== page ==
No, it's advantageous to keep your original answer.: | 3 (10.0%) | |

Yes, it's advantageous to change your original answer.: | 12 (40.0%) | |

Changing the answer does not change your odds of winning the car: | 13 (43.3%) | |

Goat is delicious and I already own a car, so it's to my advantage to win the goat. Thus, I choose (answer below): | 2 (6.7%) | |

Total: | 30 |

Now once you've answered, look up the answer online (and go make me a meal if you chose the goat).

My question is, if we mix it up...

So you pick a door—say number #274. There’s a 1/300 chance you’re right. This needs to be emphasized: you’re almost certainly wrong. Then the game show host opens 298 of the remaining doors: 1, 2, 3, and so on. He skips door #59 and your door, #274. Every open door shows a goat. Should you switch?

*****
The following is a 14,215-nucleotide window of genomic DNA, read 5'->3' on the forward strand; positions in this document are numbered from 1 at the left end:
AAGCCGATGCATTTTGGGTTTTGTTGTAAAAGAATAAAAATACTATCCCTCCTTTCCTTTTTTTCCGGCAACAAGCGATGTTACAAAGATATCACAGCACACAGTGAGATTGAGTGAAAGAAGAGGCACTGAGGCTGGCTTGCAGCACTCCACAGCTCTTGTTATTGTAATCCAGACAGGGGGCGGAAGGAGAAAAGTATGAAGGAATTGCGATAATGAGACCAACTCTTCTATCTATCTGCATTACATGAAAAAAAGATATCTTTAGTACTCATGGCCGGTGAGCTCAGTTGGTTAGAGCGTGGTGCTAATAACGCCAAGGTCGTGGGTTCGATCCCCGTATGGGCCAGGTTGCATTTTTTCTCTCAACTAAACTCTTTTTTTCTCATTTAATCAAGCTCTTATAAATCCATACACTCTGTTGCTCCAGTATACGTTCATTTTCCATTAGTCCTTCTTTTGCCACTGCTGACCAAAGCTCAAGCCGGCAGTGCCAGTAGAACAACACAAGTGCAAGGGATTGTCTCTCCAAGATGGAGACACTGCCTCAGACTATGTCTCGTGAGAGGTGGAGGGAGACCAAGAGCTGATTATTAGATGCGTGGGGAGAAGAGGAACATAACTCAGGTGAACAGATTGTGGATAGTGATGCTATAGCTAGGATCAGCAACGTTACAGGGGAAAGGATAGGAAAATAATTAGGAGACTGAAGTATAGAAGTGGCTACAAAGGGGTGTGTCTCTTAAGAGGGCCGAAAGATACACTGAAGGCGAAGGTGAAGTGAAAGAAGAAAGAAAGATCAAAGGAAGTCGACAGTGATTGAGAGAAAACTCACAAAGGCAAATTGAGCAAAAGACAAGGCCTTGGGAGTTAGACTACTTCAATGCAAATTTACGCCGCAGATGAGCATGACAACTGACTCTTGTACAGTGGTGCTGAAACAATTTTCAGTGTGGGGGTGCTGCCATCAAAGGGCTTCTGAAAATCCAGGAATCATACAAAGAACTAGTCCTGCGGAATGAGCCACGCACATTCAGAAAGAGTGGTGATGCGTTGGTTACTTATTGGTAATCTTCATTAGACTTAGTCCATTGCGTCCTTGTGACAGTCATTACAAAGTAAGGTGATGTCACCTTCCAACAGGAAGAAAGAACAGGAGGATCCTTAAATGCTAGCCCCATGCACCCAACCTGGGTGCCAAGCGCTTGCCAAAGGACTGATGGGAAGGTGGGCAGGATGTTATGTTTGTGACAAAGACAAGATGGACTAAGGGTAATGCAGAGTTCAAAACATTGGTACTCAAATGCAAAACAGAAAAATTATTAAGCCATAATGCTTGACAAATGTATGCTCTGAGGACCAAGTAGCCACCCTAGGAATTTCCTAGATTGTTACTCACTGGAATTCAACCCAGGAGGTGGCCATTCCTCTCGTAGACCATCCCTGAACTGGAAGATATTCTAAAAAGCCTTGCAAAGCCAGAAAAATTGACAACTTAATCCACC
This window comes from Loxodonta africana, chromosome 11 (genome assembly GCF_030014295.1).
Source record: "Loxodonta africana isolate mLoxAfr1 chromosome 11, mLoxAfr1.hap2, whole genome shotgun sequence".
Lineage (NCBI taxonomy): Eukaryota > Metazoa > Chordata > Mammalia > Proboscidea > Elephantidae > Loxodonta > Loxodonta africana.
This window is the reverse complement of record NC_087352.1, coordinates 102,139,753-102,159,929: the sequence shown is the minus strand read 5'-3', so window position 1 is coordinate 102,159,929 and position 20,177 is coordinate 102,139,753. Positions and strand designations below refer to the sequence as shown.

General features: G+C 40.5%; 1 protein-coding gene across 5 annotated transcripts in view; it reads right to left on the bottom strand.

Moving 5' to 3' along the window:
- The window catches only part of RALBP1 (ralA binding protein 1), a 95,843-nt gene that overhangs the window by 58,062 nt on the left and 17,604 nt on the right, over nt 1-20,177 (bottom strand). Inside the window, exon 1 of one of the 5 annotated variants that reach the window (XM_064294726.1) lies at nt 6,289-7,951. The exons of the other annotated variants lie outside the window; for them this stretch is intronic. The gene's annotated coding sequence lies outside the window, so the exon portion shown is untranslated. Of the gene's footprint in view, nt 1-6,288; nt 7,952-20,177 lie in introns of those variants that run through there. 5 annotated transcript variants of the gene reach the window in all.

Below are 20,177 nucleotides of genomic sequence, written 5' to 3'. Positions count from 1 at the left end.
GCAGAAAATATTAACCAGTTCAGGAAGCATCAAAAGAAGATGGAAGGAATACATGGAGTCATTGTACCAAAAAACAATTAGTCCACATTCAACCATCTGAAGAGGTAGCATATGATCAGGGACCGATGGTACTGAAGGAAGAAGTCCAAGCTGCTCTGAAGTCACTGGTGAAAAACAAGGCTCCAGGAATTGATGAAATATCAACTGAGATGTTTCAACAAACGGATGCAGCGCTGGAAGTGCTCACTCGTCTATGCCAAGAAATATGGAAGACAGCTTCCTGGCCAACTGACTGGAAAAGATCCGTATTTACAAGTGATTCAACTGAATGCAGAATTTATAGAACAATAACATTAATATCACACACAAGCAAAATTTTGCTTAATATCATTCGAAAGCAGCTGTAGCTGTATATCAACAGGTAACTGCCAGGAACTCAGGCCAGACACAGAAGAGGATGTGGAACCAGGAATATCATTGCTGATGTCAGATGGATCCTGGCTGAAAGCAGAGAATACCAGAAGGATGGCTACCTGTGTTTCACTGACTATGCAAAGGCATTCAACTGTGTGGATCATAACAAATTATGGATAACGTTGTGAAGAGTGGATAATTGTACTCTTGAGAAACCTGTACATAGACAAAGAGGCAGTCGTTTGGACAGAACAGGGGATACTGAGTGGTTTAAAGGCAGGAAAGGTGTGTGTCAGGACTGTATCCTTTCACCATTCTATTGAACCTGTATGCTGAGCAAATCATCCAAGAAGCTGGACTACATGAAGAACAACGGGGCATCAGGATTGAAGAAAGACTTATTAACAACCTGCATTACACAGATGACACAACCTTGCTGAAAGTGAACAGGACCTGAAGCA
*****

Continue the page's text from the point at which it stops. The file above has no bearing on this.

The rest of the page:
The answer is the same as the first part - but I'd like, if possible, for someone to explain the logic behind it to me. I did some rough pen and paper sketches for it, but I suck at these. What is the probability if you switch, and what is the probability if you stay?

TL;DR: Locke sucks at probability visualization. And yesterday was my birthday